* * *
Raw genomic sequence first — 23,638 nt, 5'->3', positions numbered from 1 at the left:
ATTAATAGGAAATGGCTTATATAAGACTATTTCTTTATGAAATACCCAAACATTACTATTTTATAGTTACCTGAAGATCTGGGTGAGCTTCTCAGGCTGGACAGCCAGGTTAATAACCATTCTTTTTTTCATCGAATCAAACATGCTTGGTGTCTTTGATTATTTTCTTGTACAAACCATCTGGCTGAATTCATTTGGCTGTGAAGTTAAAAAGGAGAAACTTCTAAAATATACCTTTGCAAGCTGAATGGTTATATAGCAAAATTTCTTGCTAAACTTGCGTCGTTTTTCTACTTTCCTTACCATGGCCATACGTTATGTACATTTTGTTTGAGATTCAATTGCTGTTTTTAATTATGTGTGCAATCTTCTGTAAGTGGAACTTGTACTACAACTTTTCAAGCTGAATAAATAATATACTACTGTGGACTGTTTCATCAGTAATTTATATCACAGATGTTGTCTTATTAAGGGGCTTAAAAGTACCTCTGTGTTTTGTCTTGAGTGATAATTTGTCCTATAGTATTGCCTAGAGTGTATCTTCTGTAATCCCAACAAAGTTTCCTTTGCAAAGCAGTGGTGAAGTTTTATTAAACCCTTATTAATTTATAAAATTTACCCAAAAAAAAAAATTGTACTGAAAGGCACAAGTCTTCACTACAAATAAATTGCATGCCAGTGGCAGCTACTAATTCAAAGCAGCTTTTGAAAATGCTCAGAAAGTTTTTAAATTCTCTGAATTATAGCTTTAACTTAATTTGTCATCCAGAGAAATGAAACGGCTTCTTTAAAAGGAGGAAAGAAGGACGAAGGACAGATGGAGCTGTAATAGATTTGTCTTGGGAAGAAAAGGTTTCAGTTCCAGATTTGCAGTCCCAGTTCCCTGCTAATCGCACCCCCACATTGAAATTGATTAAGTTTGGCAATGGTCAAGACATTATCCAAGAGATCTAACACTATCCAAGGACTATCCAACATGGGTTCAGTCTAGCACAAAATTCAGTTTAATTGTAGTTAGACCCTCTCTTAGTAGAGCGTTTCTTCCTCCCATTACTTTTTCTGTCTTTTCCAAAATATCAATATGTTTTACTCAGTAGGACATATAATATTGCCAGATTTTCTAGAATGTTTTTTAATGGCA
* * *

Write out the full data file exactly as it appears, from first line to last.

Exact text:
Raw genomic sequence first — 23,638 nt, 5'->3', positions numbered from 1 at the left:
ATTAATAGGAAATGGCTTATATAAGACTATTTCTTTATGAAATACCCAAACATTACTATTTTATAGTTACCTGAAGATCTGGGTGAGCTTCTCAGGCTGGACAGCCAGGTTAATAACCATTCTTTTTTTCATCGAATCAAACATGCTTGGTGTCTTTGATTATTTTCTTGTACAAACCATCTGGCTGAATTCATTTGGCTGTGAAGTTAAAAAGGAGAAACTTCTAAAATATACCTTTGCAAGCTGAATGGTTATATAGCAAAATTTCTTGCTAAACTTGCGTCGTTTTTCTACTTTCCTTACCATGGCCATACGTTATGTACATTTTGTTTGAGATTCAATTGCTGTTTTTAATTATGTGTGCAATCTTCTGTAAGTGGAACTTGTACTACAACTTTTCAAGCTGAATAAATAATATACTACTGTGGACTGTTTCATCAGTAATTTATATCACAGATGTTGTCTTATTAAGGGGCTTAAAAGTACCTCTGTGTTTTGTCTTGAGTGATAATTTGTCCTATAGTATTGCCTAGAGTGTATCTTCTGTAATCCCAACAAAGTTTCCTTTGCAAAGCAGTGGTGAAGTTTTATTAAACCCTTATTAATTTATAAAATTTACCCAAAAAAAAAAATTGTACTGAAAGGCACAAGTCTTCACTACAAATAAATTGCATGCCAGTGGCAGCTACTAATTCAAAGCAGCTTTTGAAAATGCTCAGAAAGTTTTTAAATTCTCTGAATTATAGCTTTAACTTAATTTGTCATCCAGAGAAATGAAACGGCTTCTTTAAAAGGAGGAAAGAAGGACGAAGGACAGATGGAGCTGTAATAGATTTGTCTTGGGAAGAAAAGGTTTCAGTTCCAGATTTGCAGTCCCAGTTCCCTGCTAATCGCACCCCCACATTGAAATTGATTAAGTTTGGCAATGGTCAAGACATTATCCAAGAGATCTAACACTATCCAAGGACTATCCAACATGGGTTCAGTCTAGCACAAAATTCAGTTTAATTGTAGTTAGACCCTCTCTTAGTAGAGCGTTTCTTCCTCCCATTACTTTTTCTGTCTTTTCCAAAATATCAATATGTTTTACTCAGTAGGACATATAATATTGCCAGATTTTCTAGAATGTTTTTTAATGGCA